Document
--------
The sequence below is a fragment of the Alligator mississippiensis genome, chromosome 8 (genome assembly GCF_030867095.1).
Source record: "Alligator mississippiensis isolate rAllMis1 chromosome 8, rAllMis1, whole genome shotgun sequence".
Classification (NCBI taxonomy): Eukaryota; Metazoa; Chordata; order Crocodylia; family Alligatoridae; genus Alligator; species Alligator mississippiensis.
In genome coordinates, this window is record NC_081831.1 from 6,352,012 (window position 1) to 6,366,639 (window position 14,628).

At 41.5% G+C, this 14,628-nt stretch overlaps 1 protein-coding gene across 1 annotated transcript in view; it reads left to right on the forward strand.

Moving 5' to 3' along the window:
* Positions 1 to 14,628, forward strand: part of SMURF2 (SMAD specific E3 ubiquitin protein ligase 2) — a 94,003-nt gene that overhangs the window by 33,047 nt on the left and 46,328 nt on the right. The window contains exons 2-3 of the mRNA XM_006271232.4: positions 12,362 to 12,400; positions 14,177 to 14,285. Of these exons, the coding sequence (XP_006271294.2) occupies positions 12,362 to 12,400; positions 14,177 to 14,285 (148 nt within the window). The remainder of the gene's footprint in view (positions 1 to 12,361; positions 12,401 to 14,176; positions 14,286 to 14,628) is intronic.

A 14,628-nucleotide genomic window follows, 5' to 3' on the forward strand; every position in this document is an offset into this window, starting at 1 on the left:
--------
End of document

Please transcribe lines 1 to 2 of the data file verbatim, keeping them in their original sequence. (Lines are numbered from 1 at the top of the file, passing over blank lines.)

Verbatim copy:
The sequence below is a fragment of the Alligator mississippiensis genome, chromosome 8 (genome assembly GCF_030867095.1).
Source record: "Alligator mississippiensis isolate rAllMis1 chromosome 8, rAllMis1, whole genome shotgun sequence".